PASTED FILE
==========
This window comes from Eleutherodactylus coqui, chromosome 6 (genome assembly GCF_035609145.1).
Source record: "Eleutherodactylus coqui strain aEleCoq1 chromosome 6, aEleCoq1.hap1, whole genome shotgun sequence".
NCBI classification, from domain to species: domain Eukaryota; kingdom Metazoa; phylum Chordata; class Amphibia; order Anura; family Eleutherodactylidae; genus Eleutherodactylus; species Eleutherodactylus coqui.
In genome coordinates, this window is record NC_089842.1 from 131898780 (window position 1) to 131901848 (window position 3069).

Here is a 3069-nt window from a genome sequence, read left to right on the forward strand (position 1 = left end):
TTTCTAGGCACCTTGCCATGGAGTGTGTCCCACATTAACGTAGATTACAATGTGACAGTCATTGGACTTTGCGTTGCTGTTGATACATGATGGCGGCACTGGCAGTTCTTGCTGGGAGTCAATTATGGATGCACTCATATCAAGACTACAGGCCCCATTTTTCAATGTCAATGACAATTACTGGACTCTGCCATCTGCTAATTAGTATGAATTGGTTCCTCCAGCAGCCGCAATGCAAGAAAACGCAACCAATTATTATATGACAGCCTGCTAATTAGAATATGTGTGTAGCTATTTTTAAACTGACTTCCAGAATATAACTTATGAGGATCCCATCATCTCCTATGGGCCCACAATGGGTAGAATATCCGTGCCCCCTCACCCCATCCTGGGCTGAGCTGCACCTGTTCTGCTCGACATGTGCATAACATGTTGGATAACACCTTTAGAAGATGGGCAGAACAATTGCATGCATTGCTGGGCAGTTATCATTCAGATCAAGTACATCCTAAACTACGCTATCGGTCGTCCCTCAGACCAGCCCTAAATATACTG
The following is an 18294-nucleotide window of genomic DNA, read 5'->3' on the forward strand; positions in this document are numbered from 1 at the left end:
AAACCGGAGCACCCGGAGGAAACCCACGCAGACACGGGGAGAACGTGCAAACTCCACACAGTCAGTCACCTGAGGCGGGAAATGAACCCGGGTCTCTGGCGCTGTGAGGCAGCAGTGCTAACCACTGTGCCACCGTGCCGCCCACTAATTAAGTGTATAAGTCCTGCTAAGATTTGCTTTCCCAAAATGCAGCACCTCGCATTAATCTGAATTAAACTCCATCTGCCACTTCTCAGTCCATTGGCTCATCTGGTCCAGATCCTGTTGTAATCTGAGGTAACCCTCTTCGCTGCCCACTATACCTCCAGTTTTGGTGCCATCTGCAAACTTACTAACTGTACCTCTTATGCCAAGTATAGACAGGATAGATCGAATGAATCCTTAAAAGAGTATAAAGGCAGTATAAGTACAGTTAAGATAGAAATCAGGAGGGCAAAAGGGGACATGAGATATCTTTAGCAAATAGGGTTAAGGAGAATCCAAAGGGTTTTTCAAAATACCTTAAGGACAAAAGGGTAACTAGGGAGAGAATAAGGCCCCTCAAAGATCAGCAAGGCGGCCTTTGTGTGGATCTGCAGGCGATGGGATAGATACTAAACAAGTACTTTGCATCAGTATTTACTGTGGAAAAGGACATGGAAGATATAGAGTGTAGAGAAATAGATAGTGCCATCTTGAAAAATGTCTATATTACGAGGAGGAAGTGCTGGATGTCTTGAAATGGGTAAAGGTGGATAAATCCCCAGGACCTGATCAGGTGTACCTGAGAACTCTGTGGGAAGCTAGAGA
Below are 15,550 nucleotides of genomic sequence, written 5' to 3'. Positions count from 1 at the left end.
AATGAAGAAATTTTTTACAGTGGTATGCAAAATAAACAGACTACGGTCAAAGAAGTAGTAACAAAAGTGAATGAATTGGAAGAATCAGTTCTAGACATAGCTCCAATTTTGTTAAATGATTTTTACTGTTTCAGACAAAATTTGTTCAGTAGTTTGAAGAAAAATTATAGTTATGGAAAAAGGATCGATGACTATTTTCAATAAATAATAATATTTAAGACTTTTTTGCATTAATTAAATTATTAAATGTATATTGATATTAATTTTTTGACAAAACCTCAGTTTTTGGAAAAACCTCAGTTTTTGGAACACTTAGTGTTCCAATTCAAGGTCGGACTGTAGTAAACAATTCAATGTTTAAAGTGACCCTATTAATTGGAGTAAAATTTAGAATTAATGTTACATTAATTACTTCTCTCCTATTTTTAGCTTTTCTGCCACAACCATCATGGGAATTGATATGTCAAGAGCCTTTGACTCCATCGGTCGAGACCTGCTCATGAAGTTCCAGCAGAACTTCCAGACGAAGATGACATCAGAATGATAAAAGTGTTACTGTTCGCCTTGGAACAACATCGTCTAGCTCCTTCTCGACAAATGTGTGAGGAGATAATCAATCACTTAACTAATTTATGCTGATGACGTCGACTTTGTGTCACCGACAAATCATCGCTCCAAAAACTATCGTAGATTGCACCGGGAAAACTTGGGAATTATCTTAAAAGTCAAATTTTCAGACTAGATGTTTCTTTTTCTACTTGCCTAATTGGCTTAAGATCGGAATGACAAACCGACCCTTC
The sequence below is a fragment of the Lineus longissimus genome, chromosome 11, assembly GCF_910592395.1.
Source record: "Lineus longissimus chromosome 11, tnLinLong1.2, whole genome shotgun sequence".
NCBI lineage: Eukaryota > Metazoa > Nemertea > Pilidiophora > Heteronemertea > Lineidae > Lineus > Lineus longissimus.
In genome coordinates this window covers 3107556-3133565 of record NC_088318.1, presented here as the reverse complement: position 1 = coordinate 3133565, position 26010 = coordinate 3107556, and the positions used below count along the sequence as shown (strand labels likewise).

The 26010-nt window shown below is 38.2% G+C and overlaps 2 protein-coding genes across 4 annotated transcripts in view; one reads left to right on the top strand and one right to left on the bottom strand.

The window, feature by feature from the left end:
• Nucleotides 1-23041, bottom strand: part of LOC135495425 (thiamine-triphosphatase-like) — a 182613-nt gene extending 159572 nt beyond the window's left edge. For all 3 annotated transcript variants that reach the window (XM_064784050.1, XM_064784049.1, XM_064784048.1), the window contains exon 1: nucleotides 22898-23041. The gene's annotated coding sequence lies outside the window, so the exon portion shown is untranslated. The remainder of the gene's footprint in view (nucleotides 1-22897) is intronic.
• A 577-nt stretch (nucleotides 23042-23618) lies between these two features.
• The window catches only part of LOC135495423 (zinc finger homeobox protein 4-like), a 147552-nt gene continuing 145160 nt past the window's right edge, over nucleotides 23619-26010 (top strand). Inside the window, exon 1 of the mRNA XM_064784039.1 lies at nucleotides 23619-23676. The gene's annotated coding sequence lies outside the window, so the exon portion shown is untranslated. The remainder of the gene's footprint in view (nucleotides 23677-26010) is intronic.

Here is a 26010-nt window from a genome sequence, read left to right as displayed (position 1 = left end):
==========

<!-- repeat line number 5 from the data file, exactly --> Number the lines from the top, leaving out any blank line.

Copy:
Here is a 3069-nt window from a genome sequence, read left to right on the forward strand (position 1 = left end):